* You just found a huge pile of treasure ... what are you going to do with it? Build a castle? Take care of mom and dad? Give it to the poor? Donate to your church? Spend it on beer and women (or men)?

Think of every situation as your character would think of the situation, not as you ... the player of many games who knows what his/her DM tends to do ... would think of the situation.

Ok ... my second tl;dr post of the day ... I'm stopping here ... I've got more to say but I think the basic premise is there.

Last note ... one of my least favorite things in gaming is when the battle mat comes out and people start talking to each other "If you move 3 squares that way and circle around here we can flank goblin 23". Why not "Kelthor! Get around and flank this bugger!"? Seriously. Same thing ... one is ridiculously "game-y" and the other is role-playing.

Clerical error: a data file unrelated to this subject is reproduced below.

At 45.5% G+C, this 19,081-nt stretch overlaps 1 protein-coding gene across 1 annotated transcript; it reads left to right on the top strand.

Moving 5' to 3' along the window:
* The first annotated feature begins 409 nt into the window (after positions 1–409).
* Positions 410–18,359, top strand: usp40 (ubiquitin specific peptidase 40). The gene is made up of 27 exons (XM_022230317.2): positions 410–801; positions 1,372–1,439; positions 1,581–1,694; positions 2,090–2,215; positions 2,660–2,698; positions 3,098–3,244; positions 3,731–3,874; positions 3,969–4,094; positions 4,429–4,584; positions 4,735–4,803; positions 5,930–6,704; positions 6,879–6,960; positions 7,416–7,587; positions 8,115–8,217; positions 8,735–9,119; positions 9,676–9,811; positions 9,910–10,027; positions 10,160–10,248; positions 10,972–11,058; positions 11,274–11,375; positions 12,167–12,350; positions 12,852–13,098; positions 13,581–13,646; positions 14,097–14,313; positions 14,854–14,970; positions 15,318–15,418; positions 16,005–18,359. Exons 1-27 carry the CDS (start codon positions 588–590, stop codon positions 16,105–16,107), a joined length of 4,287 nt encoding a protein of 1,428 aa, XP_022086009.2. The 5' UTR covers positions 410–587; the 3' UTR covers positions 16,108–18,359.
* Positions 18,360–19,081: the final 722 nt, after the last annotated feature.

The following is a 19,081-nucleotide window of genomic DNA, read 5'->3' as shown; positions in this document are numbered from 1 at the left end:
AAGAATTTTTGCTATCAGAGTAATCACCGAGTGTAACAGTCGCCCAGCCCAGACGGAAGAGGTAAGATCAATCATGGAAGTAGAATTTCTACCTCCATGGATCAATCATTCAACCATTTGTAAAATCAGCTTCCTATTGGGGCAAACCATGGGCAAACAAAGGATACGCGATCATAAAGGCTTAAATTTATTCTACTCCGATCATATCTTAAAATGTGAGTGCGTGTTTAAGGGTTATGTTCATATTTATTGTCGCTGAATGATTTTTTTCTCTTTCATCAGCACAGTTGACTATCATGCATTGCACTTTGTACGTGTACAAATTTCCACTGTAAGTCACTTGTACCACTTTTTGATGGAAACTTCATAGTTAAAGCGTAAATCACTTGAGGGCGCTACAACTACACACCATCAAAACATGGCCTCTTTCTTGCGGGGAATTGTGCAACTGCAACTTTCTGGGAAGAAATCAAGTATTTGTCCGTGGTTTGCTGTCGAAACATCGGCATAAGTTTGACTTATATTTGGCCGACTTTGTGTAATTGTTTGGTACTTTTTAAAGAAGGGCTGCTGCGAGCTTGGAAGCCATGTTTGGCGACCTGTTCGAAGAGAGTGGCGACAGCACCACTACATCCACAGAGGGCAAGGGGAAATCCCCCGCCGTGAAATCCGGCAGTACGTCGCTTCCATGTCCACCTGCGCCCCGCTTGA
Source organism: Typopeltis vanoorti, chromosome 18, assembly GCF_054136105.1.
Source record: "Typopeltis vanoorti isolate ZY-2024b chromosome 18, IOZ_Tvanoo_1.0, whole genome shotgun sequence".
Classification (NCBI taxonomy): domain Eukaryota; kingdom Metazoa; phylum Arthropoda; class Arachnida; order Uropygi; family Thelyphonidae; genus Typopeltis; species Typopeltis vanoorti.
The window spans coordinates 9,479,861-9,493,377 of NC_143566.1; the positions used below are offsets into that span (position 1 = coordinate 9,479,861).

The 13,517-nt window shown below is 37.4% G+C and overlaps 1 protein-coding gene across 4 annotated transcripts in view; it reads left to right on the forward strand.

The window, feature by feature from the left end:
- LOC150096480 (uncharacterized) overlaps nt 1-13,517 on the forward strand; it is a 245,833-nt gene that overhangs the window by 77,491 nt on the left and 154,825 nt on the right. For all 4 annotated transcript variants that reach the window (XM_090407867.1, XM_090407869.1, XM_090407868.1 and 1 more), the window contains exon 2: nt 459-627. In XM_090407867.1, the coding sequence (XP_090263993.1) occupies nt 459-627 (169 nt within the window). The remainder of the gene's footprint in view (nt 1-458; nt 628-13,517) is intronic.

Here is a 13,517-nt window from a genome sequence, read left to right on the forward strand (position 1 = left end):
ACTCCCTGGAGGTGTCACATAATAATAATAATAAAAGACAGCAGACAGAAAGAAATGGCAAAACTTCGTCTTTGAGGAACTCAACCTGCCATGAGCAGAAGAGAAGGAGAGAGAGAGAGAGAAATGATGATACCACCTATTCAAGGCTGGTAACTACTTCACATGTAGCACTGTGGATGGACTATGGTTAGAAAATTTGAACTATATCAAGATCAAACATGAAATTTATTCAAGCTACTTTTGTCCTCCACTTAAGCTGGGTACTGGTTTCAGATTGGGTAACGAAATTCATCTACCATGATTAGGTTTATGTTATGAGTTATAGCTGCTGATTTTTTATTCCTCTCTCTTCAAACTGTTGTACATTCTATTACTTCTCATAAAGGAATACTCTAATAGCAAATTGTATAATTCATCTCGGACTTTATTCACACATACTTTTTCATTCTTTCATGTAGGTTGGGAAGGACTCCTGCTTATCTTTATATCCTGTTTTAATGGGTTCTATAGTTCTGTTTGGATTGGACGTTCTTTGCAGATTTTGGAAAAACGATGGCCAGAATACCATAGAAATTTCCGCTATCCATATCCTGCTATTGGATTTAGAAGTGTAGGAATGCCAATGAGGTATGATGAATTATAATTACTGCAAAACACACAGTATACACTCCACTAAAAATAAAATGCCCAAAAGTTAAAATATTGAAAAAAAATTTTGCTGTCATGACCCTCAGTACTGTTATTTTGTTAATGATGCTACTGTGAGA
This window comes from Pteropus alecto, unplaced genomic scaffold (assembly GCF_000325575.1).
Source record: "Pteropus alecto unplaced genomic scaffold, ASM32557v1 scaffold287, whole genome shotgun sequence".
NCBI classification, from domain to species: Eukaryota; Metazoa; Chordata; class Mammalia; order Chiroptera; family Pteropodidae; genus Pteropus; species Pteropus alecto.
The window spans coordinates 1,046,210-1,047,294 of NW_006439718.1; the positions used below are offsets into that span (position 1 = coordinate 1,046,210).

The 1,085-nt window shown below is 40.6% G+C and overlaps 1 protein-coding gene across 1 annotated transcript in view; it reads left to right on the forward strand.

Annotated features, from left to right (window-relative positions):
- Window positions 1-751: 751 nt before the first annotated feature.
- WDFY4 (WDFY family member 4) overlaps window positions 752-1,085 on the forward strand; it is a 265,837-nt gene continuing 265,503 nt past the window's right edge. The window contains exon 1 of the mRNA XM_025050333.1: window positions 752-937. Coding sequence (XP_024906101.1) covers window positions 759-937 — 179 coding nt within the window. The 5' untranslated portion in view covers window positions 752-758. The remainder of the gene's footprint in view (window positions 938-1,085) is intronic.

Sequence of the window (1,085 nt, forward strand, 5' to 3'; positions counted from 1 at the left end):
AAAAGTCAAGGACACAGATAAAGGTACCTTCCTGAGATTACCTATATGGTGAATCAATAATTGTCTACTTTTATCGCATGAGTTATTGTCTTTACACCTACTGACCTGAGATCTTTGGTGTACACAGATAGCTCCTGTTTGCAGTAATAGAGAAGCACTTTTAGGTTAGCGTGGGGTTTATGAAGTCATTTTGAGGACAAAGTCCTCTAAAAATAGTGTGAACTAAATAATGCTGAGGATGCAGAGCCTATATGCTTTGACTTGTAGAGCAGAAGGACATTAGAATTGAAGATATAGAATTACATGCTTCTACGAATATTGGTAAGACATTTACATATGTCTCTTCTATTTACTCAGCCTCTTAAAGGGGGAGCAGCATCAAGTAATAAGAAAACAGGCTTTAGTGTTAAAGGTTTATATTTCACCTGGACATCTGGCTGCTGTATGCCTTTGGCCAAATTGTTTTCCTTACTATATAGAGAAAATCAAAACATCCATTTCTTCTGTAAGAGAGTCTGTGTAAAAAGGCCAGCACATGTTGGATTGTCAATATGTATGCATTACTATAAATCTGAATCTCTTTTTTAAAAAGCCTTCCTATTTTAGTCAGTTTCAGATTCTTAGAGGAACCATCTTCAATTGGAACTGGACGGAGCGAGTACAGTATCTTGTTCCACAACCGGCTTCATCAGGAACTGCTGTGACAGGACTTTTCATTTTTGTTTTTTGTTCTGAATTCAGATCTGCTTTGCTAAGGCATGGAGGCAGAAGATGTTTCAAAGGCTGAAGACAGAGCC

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For questions 2 and 3 ... play your first few sessions by the rules before making such decisions.

Once you and your group are 'in a groove', you can start tinkering with things you feel can be improved. Don't expect to get it right the first time. Tinker and improve ... then tinker more and improve further. Pull out house rules that end up just not working. Keep house rules that do work. The real secret here is to do it as a group and keep communication open, honest, and complete.

In the end ... also remember that the DnD/Pathfinder system may not be perfect, but it's been around for a very, very, very long time. There are reasons the rules exist as they do ... trust that the game designers generally knew what they were doing and when/if you make adjustments, try to make them relatively minor.

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Gorbacz wrote:
What's the falling velocity of an unladen swallow?

African or European swallow?